Friday, October 29, 2021

Review: The Dawning of the Apocalypse

 [Gerald Horne. The Dawning of the Apocalypse: The Roots of Slavery, White Supremacy, Settler Colonialism, and Capitalism in the Long Sixteenth Century. New York: Monthly Review Press, 2020.]

Historical scholarship. A sweeping history of the long sixteenth century, from the first voyage of Columbus in 1492 to the establishment of the first permanent English-speaking settlement in North America in 1607. Though it was really in the seventeenth century that it became clear that all of these interlinked phenomena would become the defining features of the historical trajectory that we are still on today, the long sixteenth century lay the groundwork for what slavery, white
supremacy, settler colonialism, and capitalism would later become.

My reading experience with this book was a little peculiar. Partly, that's on me – I didn't really know much about the time period, and this book covers a lot of ground quite quickly, so there were sometimes allusions to events and people and so on that I couldn't keep up with. But the writing is also a bit strange, in that the author tends to repeat core ideas a lot in a way that goes way beyond the judicious repetition you expect in careful scholarship, and even specific facts and phrases keep recurring in a way that feels odd. (Can any book bear multiple references to France as "the hexagonal kingdom", for instance? This one certainly tried!) And I couldn't always determine what was about my reading and what was about the writing, but I wasn't always able to follow the logic of its movements across time and space.

All of that said, it is fascinating history and, I think, important analysis. I won't try to summarize it all, but one key theme is how the events of this century set the stage for the shift in the balance of world power from Spain to England. There were lots of elements to this, including the ways in which conflict with Protestant and Muslim nations (plus sometimes France) in the east and Indigenous and enslaved African resistance in the west depleted Spain and allowed England, as a relative latecomer to the imperial game in the so-called New World, to swoop in as opportunity presented. But one of the most important is how Spain remained committed to an approach to empire that pivoted around religion, such that it excluded (if imperfectly) Protestant and Jewish people from its settlements and alliances, thus weakening it, whereas differences in England's circumstance meant it was better positioned to move forward with the emerging pan-European, ecumenical, inter-faith, and inter-ethnic solidarity that is whiteness/white supremacy, which ultimately proved to be a more powerful basis for settler colonialism and empire than Catholicism.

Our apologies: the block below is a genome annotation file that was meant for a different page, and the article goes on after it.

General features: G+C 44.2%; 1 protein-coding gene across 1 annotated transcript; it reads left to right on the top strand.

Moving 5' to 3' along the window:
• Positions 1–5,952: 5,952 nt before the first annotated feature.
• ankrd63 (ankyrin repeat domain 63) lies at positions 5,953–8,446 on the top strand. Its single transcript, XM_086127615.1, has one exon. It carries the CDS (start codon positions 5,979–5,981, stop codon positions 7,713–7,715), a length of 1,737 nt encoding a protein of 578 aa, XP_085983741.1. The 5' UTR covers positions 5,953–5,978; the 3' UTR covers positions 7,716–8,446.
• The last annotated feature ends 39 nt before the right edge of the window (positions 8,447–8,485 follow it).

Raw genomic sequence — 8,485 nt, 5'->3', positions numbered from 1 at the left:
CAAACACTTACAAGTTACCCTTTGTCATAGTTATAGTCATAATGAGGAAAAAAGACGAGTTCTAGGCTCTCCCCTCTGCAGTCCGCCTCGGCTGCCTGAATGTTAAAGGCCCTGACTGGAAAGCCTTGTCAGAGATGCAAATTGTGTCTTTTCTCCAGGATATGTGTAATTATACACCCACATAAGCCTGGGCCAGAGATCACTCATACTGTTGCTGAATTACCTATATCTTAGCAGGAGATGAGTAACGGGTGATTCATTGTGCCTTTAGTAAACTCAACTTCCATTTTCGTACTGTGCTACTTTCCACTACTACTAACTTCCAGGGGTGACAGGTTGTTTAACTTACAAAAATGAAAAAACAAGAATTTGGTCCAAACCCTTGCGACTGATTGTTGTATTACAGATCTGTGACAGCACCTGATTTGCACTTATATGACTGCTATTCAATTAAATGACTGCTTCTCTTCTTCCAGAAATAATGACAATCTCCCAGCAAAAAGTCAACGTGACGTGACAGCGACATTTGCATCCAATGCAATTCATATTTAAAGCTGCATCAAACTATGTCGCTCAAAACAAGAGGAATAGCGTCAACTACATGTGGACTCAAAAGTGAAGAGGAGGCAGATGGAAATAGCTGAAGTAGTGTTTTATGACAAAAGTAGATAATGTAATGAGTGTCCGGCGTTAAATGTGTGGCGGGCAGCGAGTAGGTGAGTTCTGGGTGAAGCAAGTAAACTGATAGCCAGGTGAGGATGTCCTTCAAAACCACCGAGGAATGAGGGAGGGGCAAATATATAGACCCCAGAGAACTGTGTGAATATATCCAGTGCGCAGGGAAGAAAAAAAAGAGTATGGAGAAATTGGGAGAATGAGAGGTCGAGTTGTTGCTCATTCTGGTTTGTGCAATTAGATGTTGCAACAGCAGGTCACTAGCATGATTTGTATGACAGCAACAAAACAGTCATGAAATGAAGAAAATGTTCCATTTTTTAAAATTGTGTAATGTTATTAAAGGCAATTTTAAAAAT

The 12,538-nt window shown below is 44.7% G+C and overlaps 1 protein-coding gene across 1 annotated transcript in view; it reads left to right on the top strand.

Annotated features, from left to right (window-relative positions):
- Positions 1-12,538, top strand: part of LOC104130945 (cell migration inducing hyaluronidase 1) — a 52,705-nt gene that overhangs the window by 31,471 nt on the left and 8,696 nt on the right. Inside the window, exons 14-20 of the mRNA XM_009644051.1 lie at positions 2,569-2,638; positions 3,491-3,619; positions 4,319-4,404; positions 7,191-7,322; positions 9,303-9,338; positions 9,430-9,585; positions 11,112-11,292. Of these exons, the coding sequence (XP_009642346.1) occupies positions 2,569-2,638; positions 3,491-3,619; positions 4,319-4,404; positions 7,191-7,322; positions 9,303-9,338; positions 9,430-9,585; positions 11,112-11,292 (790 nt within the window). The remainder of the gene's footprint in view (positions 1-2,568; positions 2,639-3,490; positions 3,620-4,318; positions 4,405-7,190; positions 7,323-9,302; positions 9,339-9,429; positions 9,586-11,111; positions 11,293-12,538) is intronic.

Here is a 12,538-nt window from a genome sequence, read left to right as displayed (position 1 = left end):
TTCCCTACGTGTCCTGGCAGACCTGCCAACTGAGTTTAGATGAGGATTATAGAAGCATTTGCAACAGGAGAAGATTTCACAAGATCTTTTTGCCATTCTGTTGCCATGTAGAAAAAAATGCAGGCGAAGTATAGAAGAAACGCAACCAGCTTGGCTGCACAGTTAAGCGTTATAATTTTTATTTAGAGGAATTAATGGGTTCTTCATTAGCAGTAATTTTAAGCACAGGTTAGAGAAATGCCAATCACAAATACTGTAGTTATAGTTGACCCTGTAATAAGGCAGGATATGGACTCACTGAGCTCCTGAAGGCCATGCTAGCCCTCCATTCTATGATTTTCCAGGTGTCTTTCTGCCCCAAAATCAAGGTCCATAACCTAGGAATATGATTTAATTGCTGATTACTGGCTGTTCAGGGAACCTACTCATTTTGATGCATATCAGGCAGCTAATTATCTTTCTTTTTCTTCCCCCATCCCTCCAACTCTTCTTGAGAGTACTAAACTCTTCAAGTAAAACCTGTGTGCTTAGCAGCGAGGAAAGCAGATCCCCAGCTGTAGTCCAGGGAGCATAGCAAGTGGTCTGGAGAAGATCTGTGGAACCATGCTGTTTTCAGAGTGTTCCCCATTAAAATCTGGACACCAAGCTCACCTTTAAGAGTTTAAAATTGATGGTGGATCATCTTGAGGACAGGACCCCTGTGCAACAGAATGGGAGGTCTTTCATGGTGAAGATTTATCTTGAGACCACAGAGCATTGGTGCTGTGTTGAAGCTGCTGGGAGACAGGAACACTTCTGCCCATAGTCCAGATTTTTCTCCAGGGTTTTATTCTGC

I was also interested to learn about the role that conflict with the Ottomans played in this moment. Christian Europe was losing to them pretty consistently for much of the sixteenth century, which gave urgency to early European efforts to drain whatever resources it could from the New World. As well, the book argues that whiteness was not only a more apt technology for a settler colonial extractive empire than religion, but that Christian anti-Islamic militancy – its fervour and violence, and the form that it took through the Crusades – was itself part of what was transmuted into whiteness.

There were other interesting bits and pieces too...things like the way that the constant warfare within Europe itself in this era drove the development of weapons technology, which was of course important in how things played out as Europe pointed its violent tendencies at the rest of the world. I also hadn't really appreciated before the way that slavery was transformed in this era – it was still, at the beginning of the sixteenth century, a pretty multi-directional practice, with European Christians enslaving Muslims and vice versa over the course of their centuries of reciprocal warfare. The tight and violently racialized association of slavery with African-descended people only emerged as European states became dependent on maximizing accumulation from the pillaging of the New World, and mass kidnapping from Africa was the way they decided to do it (which of course also corresponded with race displacing religion as the dominant sense of "we" in Europe). I also really appreciated the book's copious attention to resistance, particularly by African and Indigenous North American people.

Anyway...a bit of a weird book in some ways, but also an interesting and important one.

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